Eavesdropping on the Single Wire CAN Bus – Part 4: GMLAN (Holden VE Commodore SWCAN).

“Several transmissions were beamed to this ship by rebel spies.” – Darth Vader.

In my most recent post, I tested the Bluetooth module for compatibility to the iPhone – which was successful. I then moved on to the more complex part of the project which was to see if I could capture GMLAN messages on the low speed (33.3Kbps) single wire CAN bus (SWCAN) of the car (Holden VE International). If you recall, the purpose of this was to enable me to listen for steering wheel track change messages, and then to feed those commands to my Bluetooth audio controller causing a Bluetooth song/track change. It took a bit longer to achieve a successful test than I was hoping for as there was very little documentation available and many forum posts with incorrect, misleading or incomplete information.

As such, in this post I’m going to be very detailed in the hope that it helps someone else achieve a similar goal. This post has four key sections – background information, CAN Bus Shield, ODB-II pin-out, and sample code. This post contains all of the information you will need to connect an Arduino with a standard CAN Bus Shield to a Holden VE Commodore International.

Background Information

For reference, the Holden VE Commodore uses a high speed (500 Kbps) and a low speed (33.3 Kbps) bus for connecting the internal systems. The high speed bus is used by the primary vehicle control systems (devoted to the operation of the car), and the low speed bus is used for the peripherals (like the stereo and steering wheel controls). I was able to gather this information from a useful article here. I then used the pin-out guide from here (second table), which indicated that the low speed SWCAN bus is actually on pin 1 of the car’s ODB-II socket – which is a pin not commonly used in ODB-II connectors. That information also lined up with the article mentioned above, so I was reasonably confident it would work. As such, I needed to build a plug with connectivity to pin 1 and pin 5 (signal ground) – and ignore all of the other pins.

CAN Bus Shield

Here’s the key component – the SparkFun CAN-Bus Shield. Even though this shield is designed for high speed CAN, we can drop the baud rate down to 33.3 Kbps and still operate.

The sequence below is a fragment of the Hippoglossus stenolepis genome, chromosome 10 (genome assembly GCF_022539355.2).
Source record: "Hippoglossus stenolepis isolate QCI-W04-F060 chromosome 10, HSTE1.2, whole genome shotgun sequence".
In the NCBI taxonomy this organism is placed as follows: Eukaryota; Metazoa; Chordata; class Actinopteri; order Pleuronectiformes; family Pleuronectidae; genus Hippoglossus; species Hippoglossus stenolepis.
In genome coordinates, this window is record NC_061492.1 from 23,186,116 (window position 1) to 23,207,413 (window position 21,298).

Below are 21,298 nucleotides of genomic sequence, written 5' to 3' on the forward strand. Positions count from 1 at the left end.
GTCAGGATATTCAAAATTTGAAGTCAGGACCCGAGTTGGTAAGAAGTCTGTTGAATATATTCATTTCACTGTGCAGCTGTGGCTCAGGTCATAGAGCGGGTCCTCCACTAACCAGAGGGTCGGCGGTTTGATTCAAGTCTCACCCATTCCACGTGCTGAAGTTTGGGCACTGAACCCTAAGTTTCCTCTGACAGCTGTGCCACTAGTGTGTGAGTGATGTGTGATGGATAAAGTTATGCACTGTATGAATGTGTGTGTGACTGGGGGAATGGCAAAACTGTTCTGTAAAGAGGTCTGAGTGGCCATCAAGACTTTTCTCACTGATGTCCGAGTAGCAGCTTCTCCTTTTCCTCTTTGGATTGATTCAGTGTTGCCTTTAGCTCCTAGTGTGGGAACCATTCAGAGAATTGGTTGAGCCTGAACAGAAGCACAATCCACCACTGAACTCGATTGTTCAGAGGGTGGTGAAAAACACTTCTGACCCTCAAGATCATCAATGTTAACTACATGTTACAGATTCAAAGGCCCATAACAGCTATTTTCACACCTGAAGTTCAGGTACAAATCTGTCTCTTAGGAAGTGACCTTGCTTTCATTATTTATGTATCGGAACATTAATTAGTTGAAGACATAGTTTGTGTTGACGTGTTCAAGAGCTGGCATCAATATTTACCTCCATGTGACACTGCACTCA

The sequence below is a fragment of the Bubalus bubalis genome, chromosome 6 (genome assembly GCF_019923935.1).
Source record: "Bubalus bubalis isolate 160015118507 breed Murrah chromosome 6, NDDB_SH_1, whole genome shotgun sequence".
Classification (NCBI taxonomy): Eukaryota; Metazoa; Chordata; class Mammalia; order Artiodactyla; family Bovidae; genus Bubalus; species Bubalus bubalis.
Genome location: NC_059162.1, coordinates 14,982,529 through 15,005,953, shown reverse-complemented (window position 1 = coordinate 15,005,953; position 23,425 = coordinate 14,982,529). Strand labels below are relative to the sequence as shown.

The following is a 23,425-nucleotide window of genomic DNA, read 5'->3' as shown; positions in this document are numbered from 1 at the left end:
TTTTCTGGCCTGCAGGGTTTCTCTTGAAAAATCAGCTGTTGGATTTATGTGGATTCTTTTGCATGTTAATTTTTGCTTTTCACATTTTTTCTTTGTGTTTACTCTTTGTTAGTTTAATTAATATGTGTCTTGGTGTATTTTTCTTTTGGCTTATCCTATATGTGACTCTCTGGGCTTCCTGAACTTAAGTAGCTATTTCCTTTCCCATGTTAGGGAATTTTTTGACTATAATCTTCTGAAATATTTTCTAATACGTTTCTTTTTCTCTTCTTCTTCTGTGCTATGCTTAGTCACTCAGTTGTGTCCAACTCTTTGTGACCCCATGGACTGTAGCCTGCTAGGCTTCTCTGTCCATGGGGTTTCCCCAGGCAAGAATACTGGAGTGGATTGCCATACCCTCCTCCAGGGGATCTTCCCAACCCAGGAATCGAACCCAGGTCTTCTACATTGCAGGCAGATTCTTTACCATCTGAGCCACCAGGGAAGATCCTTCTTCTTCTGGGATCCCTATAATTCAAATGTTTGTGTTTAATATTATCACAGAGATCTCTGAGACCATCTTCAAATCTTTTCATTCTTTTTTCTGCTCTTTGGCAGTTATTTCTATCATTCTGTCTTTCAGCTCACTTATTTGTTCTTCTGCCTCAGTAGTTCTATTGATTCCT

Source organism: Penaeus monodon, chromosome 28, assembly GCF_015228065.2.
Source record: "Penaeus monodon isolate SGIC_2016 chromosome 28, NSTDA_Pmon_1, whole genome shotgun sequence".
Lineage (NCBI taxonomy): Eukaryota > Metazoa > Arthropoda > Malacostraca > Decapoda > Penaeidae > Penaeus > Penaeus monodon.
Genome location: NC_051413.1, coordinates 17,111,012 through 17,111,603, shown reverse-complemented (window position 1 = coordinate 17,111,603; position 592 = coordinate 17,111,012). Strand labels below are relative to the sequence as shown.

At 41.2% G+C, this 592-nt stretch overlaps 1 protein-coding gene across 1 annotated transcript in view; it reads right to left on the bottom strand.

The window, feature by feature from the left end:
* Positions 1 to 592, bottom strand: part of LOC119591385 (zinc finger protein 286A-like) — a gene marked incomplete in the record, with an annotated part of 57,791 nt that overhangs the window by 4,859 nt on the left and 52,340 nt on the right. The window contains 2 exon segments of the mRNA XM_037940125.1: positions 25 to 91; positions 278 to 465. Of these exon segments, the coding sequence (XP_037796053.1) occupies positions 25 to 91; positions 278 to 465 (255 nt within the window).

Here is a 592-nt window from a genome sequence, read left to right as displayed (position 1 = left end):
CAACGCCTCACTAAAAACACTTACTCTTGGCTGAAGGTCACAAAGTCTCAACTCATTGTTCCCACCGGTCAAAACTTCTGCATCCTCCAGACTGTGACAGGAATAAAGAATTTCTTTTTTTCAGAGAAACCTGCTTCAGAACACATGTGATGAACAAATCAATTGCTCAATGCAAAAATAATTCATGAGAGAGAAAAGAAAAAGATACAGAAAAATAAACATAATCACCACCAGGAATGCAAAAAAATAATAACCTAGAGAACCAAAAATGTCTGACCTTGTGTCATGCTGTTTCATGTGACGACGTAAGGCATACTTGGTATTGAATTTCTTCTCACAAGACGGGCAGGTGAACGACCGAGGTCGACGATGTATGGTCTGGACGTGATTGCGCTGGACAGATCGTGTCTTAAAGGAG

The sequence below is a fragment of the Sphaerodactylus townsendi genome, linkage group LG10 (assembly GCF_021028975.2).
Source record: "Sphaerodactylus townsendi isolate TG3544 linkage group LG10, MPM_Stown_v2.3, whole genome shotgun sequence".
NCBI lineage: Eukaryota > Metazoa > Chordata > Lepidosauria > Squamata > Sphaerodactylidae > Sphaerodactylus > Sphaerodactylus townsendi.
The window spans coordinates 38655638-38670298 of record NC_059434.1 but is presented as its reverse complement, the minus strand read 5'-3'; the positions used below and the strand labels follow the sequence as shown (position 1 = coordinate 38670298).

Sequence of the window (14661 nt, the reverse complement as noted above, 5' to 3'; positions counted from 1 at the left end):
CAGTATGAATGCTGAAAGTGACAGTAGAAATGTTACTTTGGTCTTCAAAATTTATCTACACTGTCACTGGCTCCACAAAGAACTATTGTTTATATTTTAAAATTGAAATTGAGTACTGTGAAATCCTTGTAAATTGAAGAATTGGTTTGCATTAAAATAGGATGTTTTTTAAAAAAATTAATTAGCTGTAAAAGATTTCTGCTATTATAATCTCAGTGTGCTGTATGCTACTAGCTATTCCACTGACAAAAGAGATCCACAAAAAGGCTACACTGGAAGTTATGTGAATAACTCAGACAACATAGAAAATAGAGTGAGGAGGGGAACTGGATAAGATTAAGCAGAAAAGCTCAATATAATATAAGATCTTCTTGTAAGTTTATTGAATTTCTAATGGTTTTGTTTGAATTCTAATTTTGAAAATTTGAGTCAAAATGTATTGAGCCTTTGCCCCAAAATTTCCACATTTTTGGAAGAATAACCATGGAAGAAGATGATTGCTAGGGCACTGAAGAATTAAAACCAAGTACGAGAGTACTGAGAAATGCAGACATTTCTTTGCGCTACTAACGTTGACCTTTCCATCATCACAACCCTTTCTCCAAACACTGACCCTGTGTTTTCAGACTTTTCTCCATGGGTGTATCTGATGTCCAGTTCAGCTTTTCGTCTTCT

CAN Bus Shield

You can ignore the DB-9 connector altogether – the SparkFun ODB-II to DB9 connector doesn’t have the ODB-II pin 1 connection so it doesn’t suit our purposes. We basically need to connect the CAN-H (High) and CAN-L (Low) lines on the shield to the appropriate pins on the car. Luckily, CAN-H and CAN-L are broken out on the shield – so we don’t need to try and connect to the pins on the DB-9. We need to connect CAN-H on the shield to pin 1 (SWCAN) on the car (via the ODB-II plug). We then need to connect CAN-L to ground on the shield and to pin 5 (signal ground) on the car (via the ODB-II plug). So we basically have 2 wires connecting the shield to the car as shown below…

CAN Bus Shield (Wiring)

ODB-II Connector

I also bought (a while ago), an ELM327 USB scanner from eBay. I disassembled it and extracted the ODB-II plug which I then desoldered ready for interfacing to my circuit. I connected a couple of leads to pin 1 (SWCAN) and pin 5 (signal ground). That ‘melted plastic’ look was actually like that when I removed it from the ELM327 – honest. White is pin 1, and orange is pin 5.


Here they are side by side. Note, I’m just using a standard Arduino Uno R3 as the base board.
ODB-II Plug and Shield

Sample Code

As most of the libraries for the CAN Bus shield do not cater for a 33Kbps baud rate, I ended up finding an alternative library here. I also used this spreadsheet for a reference to confirm that I had identified the correct signals for the steering wheel controls. I opened one of the samples that came with the library, and then tweaked it slightly for the proof of concept. Note in the setup() function, the baud rate is specified as CAN_33K3BPS (33.3 Kbps).

#include <mcp_can.h>
#include <SPI.h>

long unsigned int rxId;
unsigned char len = 0;
unsigned char rxBuf[8];
char msgString[128];

#define CAN0_INT 2 // Set Interrupt to pin 2
MCP_CAN CAN0(10); // Set CS to pin 10

void setup()

  if(CAN0.begin(MCP_ANY, CAN_33K3BPS, MCP_16MHZ) == CAN_OK)
    Serial.println("MCP2515 Initialized Successfully!");
    Serial.println("Error Initializing MCP2515...");


  pinMode(CAN0_INT, INPUT);

void loop()